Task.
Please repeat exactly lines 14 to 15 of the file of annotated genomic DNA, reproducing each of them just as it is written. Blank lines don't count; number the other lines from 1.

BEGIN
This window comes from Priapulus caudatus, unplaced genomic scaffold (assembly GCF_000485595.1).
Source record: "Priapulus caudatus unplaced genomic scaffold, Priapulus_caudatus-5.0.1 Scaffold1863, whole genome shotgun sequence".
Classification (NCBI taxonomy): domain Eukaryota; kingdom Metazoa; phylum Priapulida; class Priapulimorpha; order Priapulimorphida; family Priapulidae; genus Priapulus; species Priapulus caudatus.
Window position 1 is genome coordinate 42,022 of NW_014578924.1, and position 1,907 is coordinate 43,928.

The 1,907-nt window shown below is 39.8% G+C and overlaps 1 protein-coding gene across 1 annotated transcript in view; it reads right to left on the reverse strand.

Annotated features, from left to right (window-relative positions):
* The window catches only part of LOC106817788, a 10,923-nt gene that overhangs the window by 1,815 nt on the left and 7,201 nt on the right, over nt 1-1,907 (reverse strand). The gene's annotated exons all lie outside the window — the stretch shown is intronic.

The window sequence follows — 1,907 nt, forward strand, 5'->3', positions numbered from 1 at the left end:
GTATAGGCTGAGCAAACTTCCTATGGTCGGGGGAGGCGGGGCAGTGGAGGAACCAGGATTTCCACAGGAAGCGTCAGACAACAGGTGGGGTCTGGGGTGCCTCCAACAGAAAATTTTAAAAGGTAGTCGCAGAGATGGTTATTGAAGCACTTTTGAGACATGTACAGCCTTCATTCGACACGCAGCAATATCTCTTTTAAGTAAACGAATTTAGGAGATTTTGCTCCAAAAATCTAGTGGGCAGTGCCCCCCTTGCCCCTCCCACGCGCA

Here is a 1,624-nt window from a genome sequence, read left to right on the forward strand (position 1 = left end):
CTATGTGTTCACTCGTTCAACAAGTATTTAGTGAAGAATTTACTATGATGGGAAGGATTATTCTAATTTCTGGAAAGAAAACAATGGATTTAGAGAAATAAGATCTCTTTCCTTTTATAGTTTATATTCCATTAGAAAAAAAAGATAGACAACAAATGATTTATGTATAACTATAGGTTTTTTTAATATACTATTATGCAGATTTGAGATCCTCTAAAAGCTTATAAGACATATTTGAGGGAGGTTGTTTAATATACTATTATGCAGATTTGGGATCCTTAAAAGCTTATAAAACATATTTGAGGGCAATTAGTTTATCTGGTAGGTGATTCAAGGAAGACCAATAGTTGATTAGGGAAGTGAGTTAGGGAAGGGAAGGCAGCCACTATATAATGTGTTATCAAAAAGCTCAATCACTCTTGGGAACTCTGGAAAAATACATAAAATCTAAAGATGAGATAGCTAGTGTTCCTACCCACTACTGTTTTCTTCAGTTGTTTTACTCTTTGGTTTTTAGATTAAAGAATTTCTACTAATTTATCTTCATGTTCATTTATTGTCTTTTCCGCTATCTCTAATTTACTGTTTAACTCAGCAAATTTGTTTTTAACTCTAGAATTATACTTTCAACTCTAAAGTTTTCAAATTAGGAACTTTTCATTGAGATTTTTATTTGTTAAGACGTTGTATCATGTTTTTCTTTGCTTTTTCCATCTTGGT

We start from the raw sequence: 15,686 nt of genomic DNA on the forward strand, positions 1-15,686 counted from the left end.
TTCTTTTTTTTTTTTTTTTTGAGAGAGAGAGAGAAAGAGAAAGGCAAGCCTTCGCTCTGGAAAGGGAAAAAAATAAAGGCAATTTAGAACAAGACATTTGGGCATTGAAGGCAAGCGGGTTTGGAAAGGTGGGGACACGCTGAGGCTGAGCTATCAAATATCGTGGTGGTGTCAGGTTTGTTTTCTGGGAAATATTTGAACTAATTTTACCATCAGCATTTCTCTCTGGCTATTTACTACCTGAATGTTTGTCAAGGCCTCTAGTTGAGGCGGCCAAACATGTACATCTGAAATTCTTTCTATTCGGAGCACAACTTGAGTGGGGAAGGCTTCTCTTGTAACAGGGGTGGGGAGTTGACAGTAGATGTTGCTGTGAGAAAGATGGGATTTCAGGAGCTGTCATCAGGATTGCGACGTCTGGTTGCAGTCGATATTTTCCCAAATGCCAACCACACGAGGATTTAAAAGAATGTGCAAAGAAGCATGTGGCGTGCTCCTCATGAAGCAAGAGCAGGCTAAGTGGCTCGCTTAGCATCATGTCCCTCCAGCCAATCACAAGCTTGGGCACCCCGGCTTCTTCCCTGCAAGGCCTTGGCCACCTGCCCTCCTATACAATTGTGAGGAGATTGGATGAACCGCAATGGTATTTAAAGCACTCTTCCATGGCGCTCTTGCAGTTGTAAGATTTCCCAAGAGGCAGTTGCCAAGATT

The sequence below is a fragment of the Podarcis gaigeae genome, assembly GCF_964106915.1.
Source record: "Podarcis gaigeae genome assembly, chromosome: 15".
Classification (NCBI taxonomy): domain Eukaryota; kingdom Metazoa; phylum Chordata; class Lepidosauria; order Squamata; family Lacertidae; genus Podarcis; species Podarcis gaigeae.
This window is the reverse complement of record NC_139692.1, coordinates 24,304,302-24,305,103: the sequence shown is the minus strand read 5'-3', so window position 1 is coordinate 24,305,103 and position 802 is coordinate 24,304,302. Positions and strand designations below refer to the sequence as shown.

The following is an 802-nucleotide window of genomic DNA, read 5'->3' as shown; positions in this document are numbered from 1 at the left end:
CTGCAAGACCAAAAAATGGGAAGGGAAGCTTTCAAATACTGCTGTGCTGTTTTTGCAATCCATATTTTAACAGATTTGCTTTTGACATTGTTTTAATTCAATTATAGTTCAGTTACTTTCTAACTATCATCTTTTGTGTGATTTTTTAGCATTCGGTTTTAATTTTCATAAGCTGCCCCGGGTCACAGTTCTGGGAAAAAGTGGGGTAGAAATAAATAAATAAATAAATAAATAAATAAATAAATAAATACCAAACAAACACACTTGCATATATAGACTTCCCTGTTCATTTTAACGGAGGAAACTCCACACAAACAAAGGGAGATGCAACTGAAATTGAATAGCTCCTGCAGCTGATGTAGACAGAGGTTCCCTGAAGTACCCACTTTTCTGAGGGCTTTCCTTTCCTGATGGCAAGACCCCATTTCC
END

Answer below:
The sequence below is a fragment of the Podarcis gaigeae genome, assembly GCF_964106915.1.
Source record: "Podarcis gaigeae genome assembly, chromosome: 15".